So you’re considering community college vs going straight to a four-year university?
Student debt is a hot topic right now and the cost of higher education should be a concern for most young people.
Unless your parents are paying for your education or you’ve got a scholarship lined up, you’re looking at graduating with a serious financial burden — assuming you follow the recommended plan of getting student loans.
This is one of the main reasons that some students decide to go to community college first, before going to a four-year university. Then there are plenty of people that don’t meet the academic requirements to go to a university straight out of high school.
You know who you are — don’t worry, it’s not the end of the world.
Either way, if you’re reading this article, then you’ve likely already decided that you want to go to college. You just aren’t sure which path to take.
(Whether or not college is actually worth it is a topic for another discussion.)
Before I start comparing the two, let me give you a brief background on my college experience.
As a kid, I was told that I wouldn’t be able to go to college because my mom couldn’t afford it. Since I knew that I would have to pay for school on my own, I was told that going to community college first was the smart option.
This led me to slack off a bit in high school, because I knew I didn’t need straight A’s to get into community college. Had I known about the various scholarship opportunities, I would’ve done things differently — but I’ll get into that later.
After graduating high school, I enrolled in at Tulsa Community College, while all of my friends went away to different universities. I moved out of my mom’s house and got a place with several other guys and worked full-time to pay for school and living expenses.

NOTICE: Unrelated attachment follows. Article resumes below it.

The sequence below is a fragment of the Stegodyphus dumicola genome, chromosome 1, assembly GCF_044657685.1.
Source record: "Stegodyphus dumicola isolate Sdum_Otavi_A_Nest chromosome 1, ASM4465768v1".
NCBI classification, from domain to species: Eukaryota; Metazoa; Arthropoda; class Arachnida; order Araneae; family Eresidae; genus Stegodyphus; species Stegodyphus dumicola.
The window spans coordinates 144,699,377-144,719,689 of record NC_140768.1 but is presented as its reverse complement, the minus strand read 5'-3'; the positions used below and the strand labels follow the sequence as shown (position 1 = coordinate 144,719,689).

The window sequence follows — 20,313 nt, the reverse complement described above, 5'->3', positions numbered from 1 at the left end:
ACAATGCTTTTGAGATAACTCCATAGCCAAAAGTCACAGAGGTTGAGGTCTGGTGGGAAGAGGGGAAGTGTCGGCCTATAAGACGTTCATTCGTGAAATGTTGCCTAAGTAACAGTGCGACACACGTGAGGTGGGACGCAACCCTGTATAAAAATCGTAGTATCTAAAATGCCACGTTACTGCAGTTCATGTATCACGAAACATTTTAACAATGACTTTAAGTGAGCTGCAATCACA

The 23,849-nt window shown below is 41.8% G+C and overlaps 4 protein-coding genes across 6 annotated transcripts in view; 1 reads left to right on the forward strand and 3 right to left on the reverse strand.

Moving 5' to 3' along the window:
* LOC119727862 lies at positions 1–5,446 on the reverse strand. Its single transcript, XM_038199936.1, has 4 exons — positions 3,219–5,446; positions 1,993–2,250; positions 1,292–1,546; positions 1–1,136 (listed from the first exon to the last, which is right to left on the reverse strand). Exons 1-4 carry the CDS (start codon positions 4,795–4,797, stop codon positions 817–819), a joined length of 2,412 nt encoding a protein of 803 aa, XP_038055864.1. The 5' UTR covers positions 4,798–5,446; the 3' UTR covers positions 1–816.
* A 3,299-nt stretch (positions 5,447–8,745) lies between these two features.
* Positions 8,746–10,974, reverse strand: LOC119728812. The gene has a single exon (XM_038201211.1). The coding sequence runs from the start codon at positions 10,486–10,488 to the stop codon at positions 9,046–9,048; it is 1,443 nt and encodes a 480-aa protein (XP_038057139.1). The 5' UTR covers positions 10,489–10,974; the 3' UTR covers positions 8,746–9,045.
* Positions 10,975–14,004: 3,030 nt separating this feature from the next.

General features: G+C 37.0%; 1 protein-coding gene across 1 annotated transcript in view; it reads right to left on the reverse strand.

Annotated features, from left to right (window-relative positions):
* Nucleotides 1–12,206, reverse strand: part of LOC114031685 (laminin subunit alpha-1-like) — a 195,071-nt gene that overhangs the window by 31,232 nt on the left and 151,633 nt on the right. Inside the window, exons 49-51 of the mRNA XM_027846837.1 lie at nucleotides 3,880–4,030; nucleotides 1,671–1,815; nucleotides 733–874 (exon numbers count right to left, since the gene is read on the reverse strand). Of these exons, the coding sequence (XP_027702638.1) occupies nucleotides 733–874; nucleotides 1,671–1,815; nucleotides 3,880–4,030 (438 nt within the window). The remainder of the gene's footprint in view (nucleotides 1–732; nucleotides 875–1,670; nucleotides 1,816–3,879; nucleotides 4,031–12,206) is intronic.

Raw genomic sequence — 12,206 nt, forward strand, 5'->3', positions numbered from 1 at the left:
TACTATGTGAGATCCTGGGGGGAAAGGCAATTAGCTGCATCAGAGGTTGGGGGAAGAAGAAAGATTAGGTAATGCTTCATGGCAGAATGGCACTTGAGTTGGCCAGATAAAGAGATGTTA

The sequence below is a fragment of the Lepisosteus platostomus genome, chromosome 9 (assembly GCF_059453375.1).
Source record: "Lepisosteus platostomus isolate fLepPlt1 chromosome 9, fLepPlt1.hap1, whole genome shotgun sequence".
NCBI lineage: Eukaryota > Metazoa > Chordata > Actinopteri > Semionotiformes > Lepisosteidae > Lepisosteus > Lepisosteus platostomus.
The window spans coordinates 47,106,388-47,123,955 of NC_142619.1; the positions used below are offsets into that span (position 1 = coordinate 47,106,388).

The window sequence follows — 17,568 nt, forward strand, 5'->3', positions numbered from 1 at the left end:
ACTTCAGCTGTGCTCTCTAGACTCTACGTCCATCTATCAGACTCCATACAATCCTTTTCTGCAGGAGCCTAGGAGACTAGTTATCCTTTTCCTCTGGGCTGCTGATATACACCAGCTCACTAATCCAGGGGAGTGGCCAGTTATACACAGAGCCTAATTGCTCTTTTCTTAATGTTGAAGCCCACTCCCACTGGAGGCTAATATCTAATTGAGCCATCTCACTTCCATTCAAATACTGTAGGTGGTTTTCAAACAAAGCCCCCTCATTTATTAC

After a couple of years, I transferred to the University of Oklahoma — the school I wanted to go to since I was a kid.
Once I was there, I continued to work to pay for living expenses, but took out student loans to pay for tuition. I eventually graduated from OU with a bachelor’s in Economics.
The experience I had at those two different schools were dramatically different and these are my insights.
The Pros and Cons of Community College
People talk down on community college and I have to agree that most of their criticisms are true.
However, community college is still a decent option for some people and it’s way better than those shitty, overpriced tech schools that advertise so heavily.
The Advantages of Going to Community College
Community college has two major advantages:
- The cost is significantly cheaper
- Maintaining a high GPA is really easy
Community College Saves You Money
Community college is incredibly affordable. I was able to pay for all of my tuition and school expenses, along with living expenses, just by waiting tables.
If you’re paying your way through school, you can easily finish the majority of your prerequisite courses without getting a single loan.
Community College Gives Your GPA a Nice 4.0 Cushion
The actual classes at community college are super easy. This is a good thing and a bad thing, which I’ll contrast in the next section.
The good thing about it being so easy is that you can maintain a high GPA. If you’re graduating high school with a low GPA, you’ll be able to get into much better universities after two years at community college — assuming you get your shit together.
Outside of the science classes, you really don’t even need to study or hardly attend lecture to get an A — which isn’t the case at a university.
The Negatives of Going to Community College
There are two primary things I hated about community college:
- You’re surrounded by idiots
- The education is terrible
It’s True, Community College is For Dummies
I only made a handful of friends in my two years at community college. I simply couldn’t relate to most of the people there.
While there are a few people like me that went to community college because they were paying for school and trying to save money — we were definitely the minority. And we always stood out like a sore thumb.
All the other people were the dumb fucks that barely graduated high school and had absolutely no ambition in life.
I’m not saying that a low GPA makes you dumb or that a high GPA makes you smart — there are many, many exceptions. What I’m saying is the majority of people in community college are dumb, and coincidentally, they couldn’t get into a four-year school.